So, with trepidation, I have begun dipping my toe into the water. In the last few weeks, I have read very little that hasn’t been young adult fiction. My first was Between Shades of Gray, which has probably suffered a little from its title since publication! It was shortlisted for the Carnegie Medal, and despite lacking in narrative complexity, it’s a remarkably good book. It tells the story of Lina, a young Lithuanian girl who is deported to Siberia with her family due to her father being an outspoken opponent of the Stalinist regime. They suffer horrifically alongside their fellow prisoners as they are forced to endure weeks confined to a freight train carriage, with barely anything to eat and no opportunity to wash or exercise, and when they finally arrive at their frozen destination, they find nothing but a wasteland waiting for them. It soon dawns on them that this is just a way for the Russians to kill them off, but their spirits are stronger than their captors bargain for, and together Lina and her fellow prisoners fight against the regime purely by refusing to give up. It’s an emotional and gripping story, made even the more so by knowing this actually happened to hundreds of thousands of Baltic people who Stalin wanted to wipe out, and I genuinely couldn’t put it down.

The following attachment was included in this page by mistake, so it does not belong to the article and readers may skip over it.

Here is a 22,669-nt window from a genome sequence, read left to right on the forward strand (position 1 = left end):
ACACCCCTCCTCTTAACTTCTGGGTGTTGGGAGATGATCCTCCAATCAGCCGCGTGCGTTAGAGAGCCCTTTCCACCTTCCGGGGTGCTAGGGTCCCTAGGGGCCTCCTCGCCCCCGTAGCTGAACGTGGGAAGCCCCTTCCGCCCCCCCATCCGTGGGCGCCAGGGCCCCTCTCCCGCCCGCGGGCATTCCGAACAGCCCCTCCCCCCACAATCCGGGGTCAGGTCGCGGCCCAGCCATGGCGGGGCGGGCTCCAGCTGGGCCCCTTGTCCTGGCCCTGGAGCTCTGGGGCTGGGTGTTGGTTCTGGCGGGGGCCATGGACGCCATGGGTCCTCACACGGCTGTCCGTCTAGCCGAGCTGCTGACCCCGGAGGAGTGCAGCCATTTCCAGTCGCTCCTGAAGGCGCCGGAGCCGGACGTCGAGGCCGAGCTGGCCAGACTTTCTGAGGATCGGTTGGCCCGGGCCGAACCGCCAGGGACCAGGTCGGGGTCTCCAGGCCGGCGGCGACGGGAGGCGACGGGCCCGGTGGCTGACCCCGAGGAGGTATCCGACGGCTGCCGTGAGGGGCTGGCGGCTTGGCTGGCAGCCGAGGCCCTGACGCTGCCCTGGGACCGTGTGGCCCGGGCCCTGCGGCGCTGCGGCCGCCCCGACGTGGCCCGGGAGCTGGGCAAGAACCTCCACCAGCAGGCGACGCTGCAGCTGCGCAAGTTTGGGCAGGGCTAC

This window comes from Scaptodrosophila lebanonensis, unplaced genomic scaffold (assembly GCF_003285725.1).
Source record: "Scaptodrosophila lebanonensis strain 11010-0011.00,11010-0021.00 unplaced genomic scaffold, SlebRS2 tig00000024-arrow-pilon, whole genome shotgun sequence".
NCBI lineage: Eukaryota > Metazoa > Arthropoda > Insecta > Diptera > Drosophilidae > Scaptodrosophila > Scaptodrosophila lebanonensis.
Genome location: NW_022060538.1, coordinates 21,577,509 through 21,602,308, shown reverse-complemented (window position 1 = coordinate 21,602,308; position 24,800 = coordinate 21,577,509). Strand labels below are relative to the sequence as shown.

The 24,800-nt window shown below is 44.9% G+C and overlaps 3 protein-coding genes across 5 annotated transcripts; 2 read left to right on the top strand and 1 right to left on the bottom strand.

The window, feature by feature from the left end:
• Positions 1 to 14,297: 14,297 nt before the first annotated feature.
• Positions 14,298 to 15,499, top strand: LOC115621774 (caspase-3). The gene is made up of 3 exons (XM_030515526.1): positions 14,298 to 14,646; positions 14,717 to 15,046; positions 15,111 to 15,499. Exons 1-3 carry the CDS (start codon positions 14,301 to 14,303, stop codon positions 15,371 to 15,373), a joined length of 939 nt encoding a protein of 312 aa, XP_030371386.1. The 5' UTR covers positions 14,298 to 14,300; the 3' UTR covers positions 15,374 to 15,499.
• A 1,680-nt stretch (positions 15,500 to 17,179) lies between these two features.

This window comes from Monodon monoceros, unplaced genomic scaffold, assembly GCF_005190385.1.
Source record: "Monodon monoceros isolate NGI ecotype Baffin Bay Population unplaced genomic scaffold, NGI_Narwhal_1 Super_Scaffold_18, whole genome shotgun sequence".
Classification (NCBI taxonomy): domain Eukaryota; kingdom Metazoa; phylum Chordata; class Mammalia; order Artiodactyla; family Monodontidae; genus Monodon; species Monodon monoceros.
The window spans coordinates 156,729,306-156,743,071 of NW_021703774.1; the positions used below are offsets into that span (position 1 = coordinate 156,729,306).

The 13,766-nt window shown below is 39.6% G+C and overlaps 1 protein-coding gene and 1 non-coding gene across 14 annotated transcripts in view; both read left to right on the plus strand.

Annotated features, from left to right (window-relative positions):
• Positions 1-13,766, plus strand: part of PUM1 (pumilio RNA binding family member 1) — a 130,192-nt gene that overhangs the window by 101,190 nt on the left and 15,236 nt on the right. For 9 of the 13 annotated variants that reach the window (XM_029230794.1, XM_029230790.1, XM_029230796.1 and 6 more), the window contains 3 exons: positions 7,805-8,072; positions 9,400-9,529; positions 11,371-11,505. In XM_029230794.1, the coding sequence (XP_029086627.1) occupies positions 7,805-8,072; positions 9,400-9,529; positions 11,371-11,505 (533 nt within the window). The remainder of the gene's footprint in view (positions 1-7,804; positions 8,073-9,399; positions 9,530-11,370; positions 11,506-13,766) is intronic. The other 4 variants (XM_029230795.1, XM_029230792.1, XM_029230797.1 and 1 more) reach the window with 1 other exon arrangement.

After Between Shades of Gray, I picked up Chains by Laurie Halse Anderson, which tells the story of Isabel, a slave girl living in 18th century New York at the time of the War of Independence. As America struggles for its freedom, so must she seek hers, and this is a fascinating, emotive and gripping story of bravery in the most impossible of circumstances. Again, I couldn’t put it down, and I found myself wanting to learn more about slavery and the Independence movement in America. Only two young adult books in, and I was already wiser about so many things I had no idea about before. Could my third provide me with the same experience? As it turned out, yes it could! A Gathering Light won the Carnegie Medal a few years ago (and was published as A Northern Light in the US). It is set in the Adirondacks in 1906, and tells the story of Mattie Gokey, a farmer’s daughter struggling to cope with the burden of supporting her father and younger siblings after her mother’s death. To help pay the bills, she gets a summer job in one of the big lakeside hotels, where she finds herself entrusted with the secret letters of Grace Brown, a young woman staying at the hotel who is found drowned in the lake the following day.